Michael Gielen – Gustav Mahler

0 of 5 stars

Symphonies 1-9
Adagio from Symphony No.10

Various vocal soloists [Symphonies 2, 3, 4 and 8]

Various choirs [Symphonies 2, 3 and 8]

SWR Sinfonieorchester Baden-Baden und Freiburg
Michael Gielen

Recorded between February 1988 and December 2003 in the Konzerthaus Freiburg, Hans-Rosbaud-Studio Baden-Baden, Festspielhaus Baden-Baden, and Brahms-Saal Karlsruhe

Reviewed by: Colin Anderson

Reviewed: October 2004
(13 CDs)
Duration: 12 hours

Michael Gielen enthusiasts and Mahler aficionados will, I’m sure, need little encouragement to acquire this ‘special offer’ set. Problems of duplication arise though. Most of these performances are already available as separate issues; but one can’t dispense with them because of the extra music there included – by Ives, Kurtág, Berg, Schreker, and others. Also this set does not include Das Lied von der Erde, a surprising omission and one that, hopefully, Gielen will record. These thirteen CDs are, then, contain the nine symphonies that Mahler completed plus the first movement Adagio of the unfinished Tenth Symphony; Hänssler’s decision to excise the ‘fillers’ by other composers for this box set does seem peculiar, though. The Fifth and Ninth Symphonies are newly issued (both were recorded in 2003); one hopes that they will be issued separately to keep faith with collectors who have already bought the rest; and what, I wonder, will also be included on the 2-CD No.9, a recording that shouldn’t be confused with the Mahler 9 that Gielen recorded for Intercord some years ago. (Numerous Gielen recordings now on Hänssler originated on Intercord.)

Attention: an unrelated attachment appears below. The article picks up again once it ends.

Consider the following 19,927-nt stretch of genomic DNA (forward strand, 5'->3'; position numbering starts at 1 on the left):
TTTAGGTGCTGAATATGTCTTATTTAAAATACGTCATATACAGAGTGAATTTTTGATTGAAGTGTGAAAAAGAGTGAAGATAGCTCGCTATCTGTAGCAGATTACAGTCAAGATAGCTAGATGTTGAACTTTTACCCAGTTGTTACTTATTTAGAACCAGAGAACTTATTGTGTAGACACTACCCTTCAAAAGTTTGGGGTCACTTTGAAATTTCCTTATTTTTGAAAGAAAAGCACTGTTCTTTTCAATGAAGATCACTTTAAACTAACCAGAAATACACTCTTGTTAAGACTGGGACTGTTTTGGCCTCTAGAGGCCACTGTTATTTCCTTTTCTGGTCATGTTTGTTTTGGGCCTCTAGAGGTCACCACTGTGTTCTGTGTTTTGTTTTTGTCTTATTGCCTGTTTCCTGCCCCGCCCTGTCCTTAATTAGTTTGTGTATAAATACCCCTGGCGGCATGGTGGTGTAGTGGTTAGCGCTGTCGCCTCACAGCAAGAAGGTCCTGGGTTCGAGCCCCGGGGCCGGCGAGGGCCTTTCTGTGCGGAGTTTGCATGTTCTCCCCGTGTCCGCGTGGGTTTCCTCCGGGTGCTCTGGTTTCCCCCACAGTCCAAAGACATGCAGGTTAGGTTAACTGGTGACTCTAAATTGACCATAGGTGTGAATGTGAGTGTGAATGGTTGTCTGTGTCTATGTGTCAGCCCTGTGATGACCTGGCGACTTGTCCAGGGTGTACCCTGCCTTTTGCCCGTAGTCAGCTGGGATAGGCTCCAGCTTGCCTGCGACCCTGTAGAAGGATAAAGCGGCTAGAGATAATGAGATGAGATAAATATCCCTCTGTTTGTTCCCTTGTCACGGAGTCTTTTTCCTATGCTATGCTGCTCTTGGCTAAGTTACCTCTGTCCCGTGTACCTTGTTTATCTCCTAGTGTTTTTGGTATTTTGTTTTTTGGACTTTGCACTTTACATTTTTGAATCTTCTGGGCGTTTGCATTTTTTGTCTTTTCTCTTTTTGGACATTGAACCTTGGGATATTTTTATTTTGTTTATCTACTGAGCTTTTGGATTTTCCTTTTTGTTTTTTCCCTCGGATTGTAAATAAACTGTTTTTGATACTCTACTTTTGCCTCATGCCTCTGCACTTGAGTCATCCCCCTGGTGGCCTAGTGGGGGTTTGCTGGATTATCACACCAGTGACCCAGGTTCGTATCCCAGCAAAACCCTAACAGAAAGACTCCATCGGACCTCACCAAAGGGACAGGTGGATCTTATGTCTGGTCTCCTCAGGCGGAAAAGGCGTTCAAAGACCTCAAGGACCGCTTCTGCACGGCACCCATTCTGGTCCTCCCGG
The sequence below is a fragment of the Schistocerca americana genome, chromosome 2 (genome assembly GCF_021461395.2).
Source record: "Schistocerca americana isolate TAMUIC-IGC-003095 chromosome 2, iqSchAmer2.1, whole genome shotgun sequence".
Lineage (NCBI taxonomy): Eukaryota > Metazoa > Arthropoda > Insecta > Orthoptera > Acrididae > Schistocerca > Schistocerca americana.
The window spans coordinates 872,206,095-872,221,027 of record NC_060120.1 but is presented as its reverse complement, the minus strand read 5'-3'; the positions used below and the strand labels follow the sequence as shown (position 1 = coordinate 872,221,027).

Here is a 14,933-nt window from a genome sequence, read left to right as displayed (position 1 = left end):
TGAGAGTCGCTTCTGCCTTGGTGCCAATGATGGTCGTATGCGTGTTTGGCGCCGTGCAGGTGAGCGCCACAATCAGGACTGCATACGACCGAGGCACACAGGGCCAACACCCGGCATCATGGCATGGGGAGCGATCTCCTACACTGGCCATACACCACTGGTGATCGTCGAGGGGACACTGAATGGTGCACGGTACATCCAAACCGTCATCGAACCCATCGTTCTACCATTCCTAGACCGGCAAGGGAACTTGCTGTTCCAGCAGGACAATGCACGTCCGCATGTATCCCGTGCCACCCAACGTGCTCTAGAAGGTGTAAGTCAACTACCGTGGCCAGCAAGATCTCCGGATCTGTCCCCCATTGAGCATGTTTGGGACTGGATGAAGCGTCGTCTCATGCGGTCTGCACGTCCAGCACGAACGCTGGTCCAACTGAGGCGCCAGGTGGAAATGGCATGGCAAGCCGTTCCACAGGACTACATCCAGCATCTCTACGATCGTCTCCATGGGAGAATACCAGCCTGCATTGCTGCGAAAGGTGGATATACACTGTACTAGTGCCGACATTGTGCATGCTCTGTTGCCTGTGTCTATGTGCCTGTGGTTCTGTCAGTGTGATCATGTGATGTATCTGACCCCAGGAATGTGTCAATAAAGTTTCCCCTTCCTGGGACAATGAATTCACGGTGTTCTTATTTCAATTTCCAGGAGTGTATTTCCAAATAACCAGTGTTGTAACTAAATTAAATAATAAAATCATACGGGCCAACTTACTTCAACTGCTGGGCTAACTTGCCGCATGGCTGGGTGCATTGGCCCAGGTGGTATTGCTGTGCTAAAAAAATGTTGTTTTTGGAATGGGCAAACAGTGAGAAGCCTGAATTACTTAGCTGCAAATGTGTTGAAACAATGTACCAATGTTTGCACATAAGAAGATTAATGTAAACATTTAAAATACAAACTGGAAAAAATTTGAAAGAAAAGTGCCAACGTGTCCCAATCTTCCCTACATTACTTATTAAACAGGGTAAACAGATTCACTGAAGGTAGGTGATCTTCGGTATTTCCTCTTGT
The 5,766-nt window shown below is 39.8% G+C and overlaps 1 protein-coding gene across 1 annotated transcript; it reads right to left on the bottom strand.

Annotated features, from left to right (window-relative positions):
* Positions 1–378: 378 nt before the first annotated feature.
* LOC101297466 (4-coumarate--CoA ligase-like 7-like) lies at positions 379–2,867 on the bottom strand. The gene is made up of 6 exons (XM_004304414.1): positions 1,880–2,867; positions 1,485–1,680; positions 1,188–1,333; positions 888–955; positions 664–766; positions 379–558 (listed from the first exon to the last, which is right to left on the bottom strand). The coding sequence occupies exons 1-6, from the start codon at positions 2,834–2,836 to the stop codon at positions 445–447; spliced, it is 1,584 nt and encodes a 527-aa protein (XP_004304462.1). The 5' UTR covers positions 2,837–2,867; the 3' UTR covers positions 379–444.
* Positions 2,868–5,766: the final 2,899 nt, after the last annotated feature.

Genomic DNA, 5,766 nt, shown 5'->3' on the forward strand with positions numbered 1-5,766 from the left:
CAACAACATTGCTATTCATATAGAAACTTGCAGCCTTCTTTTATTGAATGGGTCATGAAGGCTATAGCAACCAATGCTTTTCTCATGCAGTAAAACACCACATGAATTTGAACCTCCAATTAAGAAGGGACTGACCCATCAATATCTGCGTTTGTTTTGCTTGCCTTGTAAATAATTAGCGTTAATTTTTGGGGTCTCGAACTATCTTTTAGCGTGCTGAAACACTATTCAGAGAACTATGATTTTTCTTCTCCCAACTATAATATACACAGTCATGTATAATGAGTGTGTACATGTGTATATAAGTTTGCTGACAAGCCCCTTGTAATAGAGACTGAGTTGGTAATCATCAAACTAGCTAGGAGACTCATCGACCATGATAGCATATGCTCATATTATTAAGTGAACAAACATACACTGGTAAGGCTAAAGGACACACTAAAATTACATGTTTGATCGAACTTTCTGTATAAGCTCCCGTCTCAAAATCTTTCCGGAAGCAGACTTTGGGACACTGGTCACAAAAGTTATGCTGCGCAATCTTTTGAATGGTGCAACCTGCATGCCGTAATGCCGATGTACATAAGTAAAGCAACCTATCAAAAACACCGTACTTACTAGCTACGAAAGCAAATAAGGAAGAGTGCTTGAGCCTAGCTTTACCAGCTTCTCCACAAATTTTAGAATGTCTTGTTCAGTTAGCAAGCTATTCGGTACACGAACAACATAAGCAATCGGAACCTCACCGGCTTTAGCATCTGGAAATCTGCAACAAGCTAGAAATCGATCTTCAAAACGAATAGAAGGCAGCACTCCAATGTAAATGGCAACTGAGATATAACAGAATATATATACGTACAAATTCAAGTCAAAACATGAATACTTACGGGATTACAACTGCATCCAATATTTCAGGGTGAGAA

Whatever reservations one has with Hänssler’s marketing of this set, there can be no doubt as to the riveting quality of the music-making here. Michael Gielen is one of those rare musicians who has the ability to inhabit a score without hijacking it and to read a score with X-ray eyes and see more there than many a colleague. Gielen’s perceptive analysis of Mahler’s music isn’t about pedantry; it is about trust. Gielen’s as involved and as passionate about this music as anyone is, but he lets the music do the talking without effecting anything.

Fuller reviews of the First and Sixth Symphonies are linked to below, and while one might note some disappointments with the Second (Resurrection) and Third in the sense that Gielen is maybe too plain-spoken at times, there are also many wonderful moments that ‘add’ to one’s appreciation of the music – for example, the edge that Gielen imparts to the long ‘Spring marches in…’ first movement of the Third or the solemn beauty of the same symphony’s adagio finale.

No.4 is given with pliancy and clarity, inner detail often lost is not only made audible but also pertinent; in the vocal finale, Christine Whittlesey has an attractive boyish timbre for the child’s view of heaven.